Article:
Protect Yourself From Computer Malware

— -- What can you do to keep the Kama Sutra worm from destroying documents in your computer when it strikes on Friday?

The malicious software program threatens to damage thousands of computers, security experts warned this week. The worm may already be hiding on many PC users' hard drives, and experts say it is programmed to attack on Feb 3.

Kama Sutra is designed to eat files that end in .doc, .zip and .pdf.

Vincent Weafer, the senior director of security response for the anti-virus company Symantec, shared some ideas on how to protect a PC from Kama Sutra and how to keep it safe from future infections.

Free anti-virus scan. "If for some reason you think they're not up to date, or you think they've been compromised or you've never had anti-virus on your computer to date," explained Weafer, "there's free removal detection tools on the [anti-virus] Web sites -- being one. Download it to your machine, scan your machine and if it exists on the machine, it will remove it."

These free tools are available from trusted anti-virus companies and can detect and remove Kama Sutra if your machine has been infected. "The tool runs independent of any anti-virus software. Even if you think you're OK, it costs you nothing to download."

Make sure your virus definitions are up to date. As malicious hackers develop increasingly sinister methods of infecting computers, anti-virus software makers are trying to keep up. If you have anti-virus software on your computer, it likely has some kind of built in updater that'll keep it current and protect your computer from the latest threats.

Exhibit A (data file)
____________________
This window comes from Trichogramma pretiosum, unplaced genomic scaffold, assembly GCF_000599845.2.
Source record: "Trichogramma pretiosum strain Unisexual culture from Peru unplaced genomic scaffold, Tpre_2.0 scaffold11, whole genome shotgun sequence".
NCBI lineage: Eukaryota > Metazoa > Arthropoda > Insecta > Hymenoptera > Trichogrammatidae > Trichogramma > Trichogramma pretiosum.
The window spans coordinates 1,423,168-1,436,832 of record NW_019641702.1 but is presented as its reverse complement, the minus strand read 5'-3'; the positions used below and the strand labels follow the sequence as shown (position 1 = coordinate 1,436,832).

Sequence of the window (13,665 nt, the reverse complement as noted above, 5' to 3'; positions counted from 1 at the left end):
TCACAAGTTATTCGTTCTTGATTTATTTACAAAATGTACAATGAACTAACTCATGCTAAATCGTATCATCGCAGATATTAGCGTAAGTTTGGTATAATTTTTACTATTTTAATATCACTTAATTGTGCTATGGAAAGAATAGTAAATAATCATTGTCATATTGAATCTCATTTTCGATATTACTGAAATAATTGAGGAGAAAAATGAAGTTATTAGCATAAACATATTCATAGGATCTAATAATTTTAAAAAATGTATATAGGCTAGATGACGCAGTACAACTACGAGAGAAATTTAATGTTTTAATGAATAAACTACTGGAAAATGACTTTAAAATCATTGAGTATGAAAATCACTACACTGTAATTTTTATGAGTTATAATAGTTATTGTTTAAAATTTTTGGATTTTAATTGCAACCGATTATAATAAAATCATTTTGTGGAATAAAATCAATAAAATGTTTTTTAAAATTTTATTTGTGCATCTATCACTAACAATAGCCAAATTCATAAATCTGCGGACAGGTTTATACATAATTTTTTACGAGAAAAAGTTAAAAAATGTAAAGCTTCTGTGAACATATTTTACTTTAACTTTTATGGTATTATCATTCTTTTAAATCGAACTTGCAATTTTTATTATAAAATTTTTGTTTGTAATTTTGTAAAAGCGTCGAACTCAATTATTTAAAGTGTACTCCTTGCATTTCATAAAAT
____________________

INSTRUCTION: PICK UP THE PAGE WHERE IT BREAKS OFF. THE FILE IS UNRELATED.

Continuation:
Back up your data. Weafer says this should be done regularly and that no one should wait until their computer is infected with Kama Sutra or any other malware before doing so. "Back up your user data, your critical documents, letters, schoolwork, whatever. If you're not doing it, start doing it today." Weafer says that when you back up your files, make sure you back them up to an external or removable device like a USB hard drive or burn them onto a CD or DVD. "If worse comes to worst tomorrow and your computer goes up in flames, there it is safe and secure in another area."

Use passwords and make them hard to crack. This is always a good idea, but Weafer says particularly on home networks where a family may share documents, printers and more. "Password protect your shares [shared documents] and make sure it's not an easy password, because this worm, like many worms, will try to guess easy passwords. So make it something a little complex." Instead of using birthdays or pets' names, Weafer suggests using a phrase and using both upper- and lower-case letters, something like "ILoveYouMom." He also says you can try substituting symbols for letters. Instead of FIDO try F1DO, using the "1" in place of the "I." Anything that makes it harder to guess makes your computer safer.

Secure your network with multiple layers of protection. By adding a firewall at the router level, having up-to-date anti-virus software and by taking other preventive measures, you can add several layers of protection. If the firewall doesn't catch an infection, your anti-virus software should and vice versa. Weafer says to have "a combination of a personal firewall, anti-virus [software] and intrusion prevention or content filtering.]

Free doesn't really mean 'free.' Be careful when downloading what looks like free software from any Web site, as some include malicious ad-ware and spyware that can cause problems and leave you susceptible to an attack. "Read the user agreement. If you can't understand it or it's nonexistent, that's a warning sign don't download it."